Loving or Wanting

[fa icon="calendar"] Jan 27, 2016 11:00:00 AM / by John MacDougall

older_couple.jpgBeginning in fifth grade, I wanted a girlfriend. I wanted a girlfriend because I liked girls and was attracted to them. I wanted one the same way that I would want a car or a stereo, because I expected a girl to make me happy. Through my teenage years, my idea of an ideal girl was a combination of cheerleader, nurse, and cocktail waitress.

I had a starter marriage to Kathy in 1972. I thought, selfishly, that marriage entitled me to food and sex. I would come home from work at 6 pm and say “I’m home. What’s for dinner? Then can we have sex?” Something about this lacked charm. After two years she left me. I was stunned. How could she turn me down like that?

My mistake was that I wanted a woman, but I was not ready to love one. When we want someone, we want them for us. We want to get good things from them. When we love someone, we love them for them. We want to give every good thing to them. Loving and wanting are opposites.

Much later, when I was married to Priscilla, I learned how to be married at the auto dealership. The dealer sold Volvos and Chevrolets. A friend had a new Chevy and I had a new Volvo. My friend was very angry because they wouldn’t fix his car. His exhaust was falling apart and they wouldn’t fix it because it was a new model and replacement parts weren’t even being manufactured yet because none of them were supposed to fail this quickly. He left, angry.

When it was my turn, they changed my oil, as I had asked. They also replaced both side mirrors under the warranty, which I had not requested. They said the metallic backing was flaking off, and Volvo required them to service the cars in such a way as to confirm in the customer’s mind, that they had made the right choice when they decided to buy a Volvo.

I thought “I bet that would work at home”. I had never thought of marriage as a customer service opportunity. The way I come home should confirm in her mind that she made the right choice to marry me. Now when I come home, I say “Hello. How are you? How was your day? I love you. Is there anything I can do to be of service to you?”

Today I am 66 years old. Priscilla is 77. She is retired. Whenever she travels, I make all her flight, hotel, and car arrangements. I check her reservations, make window seat selections, and arrange for first class upgrades whenever possible. She jokes that “All I have to do is make sure that I have a color-coordinated wardrobe.” It’s a service commitment.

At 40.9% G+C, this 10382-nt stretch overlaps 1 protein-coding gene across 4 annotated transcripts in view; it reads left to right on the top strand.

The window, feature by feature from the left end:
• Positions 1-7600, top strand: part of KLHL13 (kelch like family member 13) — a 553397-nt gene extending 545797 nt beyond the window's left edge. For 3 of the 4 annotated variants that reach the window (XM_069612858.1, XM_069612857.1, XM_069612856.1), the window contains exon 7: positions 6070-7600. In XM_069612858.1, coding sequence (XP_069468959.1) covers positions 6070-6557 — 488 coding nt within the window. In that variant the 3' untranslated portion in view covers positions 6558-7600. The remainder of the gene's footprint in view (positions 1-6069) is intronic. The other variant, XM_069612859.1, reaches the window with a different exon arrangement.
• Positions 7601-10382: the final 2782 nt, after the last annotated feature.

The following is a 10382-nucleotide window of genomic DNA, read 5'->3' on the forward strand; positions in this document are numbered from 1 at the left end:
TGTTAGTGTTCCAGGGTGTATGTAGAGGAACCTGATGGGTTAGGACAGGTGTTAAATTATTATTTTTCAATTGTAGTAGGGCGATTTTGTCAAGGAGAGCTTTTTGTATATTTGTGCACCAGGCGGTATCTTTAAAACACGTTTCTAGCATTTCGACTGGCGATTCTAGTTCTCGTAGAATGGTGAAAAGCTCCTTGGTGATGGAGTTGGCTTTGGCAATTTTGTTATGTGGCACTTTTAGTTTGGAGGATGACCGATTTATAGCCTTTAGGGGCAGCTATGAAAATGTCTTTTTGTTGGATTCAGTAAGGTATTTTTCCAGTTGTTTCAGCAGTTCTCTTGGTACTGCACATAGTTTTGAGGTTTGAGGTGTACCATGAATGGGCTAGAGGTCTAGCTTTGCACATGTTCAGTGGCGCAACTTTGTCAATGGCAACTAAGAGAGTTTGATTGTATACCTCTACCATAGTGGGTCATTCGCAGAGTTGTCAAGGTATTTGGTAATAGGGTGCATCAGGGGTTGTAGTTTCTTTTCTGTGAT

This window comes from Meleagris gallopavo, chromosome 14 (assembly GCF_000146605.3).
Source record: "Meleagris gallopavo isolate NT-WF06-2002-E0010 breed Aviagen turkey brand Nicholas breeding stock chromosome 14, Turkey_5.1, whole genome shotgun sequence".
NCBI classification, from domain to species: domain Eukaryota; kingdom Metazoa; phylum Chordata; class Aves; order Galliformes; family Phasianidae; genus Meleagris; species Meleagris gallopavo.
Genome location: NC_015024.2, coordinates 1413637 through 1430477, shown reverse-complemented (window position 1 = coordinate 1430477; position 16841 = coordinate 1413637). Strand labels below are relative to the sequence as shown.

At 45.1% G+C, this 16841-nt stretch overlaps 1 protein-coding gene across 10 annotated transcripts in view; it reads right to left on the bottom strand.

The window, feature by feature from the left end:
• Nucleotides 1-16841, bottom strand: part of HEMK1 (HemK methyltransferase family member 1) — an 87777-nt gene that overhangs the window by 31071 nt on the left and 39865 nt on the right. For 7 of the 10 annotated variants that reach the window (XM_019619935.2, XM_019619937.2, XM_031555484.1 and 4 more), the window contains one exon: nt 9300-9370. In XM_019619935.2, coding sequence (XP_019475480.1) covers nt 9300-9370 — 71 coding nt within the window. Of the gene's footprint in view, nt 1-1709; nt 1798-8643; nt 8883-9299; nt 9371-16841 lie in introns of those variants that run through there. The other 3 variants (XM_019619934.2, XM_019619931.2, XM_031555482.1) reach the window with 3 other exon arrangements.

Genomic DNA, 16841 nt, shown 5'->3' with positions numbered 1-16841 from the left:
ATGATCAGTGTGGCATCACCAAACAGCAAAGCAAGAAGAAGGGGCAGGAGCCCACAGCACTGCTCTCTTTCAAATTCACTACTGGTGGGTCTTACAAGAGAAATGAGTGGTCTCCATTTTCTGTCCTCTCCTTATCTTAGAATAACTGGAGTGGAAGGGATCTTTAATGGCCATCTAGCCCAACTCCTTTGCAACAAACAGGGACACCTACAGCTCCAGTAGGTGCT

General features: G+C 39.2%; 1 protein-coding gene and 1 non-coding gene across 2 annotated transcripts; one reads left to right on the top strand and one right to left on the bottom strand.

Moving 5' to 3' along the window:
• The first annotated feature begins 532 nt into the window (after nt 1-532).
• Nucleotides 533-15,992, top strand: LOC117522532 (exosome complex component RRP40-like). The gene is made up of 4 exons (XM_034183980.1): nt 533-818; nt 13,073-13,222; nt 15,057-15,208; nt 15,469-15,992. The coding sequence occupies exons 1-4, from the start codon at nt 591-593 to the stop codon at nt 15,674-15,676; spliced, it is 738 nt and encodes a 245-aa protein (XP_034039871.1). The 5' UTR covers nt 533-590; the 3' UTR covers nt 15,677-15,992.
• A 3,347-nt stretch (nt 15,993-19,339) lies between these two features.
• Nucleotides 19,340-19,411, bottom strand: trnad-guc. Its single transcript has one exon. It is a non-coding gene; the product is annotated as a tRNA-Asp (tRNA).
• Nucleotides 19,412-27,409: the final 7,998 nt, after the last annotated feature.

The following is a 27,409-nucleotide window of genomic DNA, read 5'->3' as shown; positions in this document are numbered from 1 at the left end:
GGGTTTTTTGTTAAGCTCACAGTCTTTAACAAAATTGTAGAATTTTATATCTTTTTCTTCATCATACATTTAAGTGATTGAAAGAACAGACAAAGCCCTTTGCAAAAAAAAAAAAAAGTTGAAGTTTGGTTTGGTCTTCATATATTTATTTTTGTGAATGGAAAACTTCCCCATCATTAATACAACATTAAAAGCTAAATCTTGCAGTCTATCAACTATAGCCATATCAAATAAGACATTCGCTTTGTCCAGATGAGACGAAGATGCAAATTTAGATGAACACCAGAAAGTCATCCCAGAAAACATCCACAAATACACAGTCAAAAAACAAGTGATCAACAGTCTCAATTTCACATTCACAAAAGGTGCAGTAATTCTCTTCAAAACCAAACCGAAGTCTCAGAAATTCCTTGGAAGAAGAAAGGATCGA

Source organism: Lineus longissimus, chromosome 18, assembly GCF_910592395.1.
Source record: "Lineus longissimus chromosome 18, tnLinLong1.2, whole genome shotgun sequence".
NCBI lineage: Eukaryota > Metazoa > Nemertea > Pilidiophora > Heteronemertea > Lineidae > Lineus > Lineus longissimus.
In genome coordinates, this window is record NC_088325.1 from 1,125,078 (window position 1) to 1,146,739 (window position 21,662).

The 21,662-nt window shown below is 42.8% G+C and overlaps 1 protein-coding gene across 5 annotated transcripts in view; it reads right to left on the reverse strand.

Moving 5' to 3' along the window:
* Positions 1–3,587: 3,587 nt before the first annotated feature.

I have had a lot of trouble with nightmares and flashbacks from child abuse over the years, and Priscilla has been absolutely consistent in her kindness and compassion towards me when I have hurt. She has provided the peaceful home in adulthood that goes a long way towards making up for what I lost in childhood. I never found the cheerleading nurse with a drink that I wanted. What did happen is that I chose to fully love someone and care for her. She chose to fully love and care for me. The result is that we curl up at night with a sense of peace, comfort, and safety. We are still very different people, but we have the assurance that we are allies in life. This weekend is our forty year wedding anniversary. The minister who married us said at the wedding “I never thought you two would go through with this.” We did, and we keep making the decision to love each other, no matter what happens.

John MacDougall is the Spiritual Care Coordinator at The Retreat. His book, “Being Sober and Becoming Happy” is available on


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Topics: family recovery, Family Sober Support

John MacDougall

Written by John MacDougall

John MacDougall is the Spiritual Care Coordinator at The Retreat.
His book, “Being Sober and Becoming Happy” is available from

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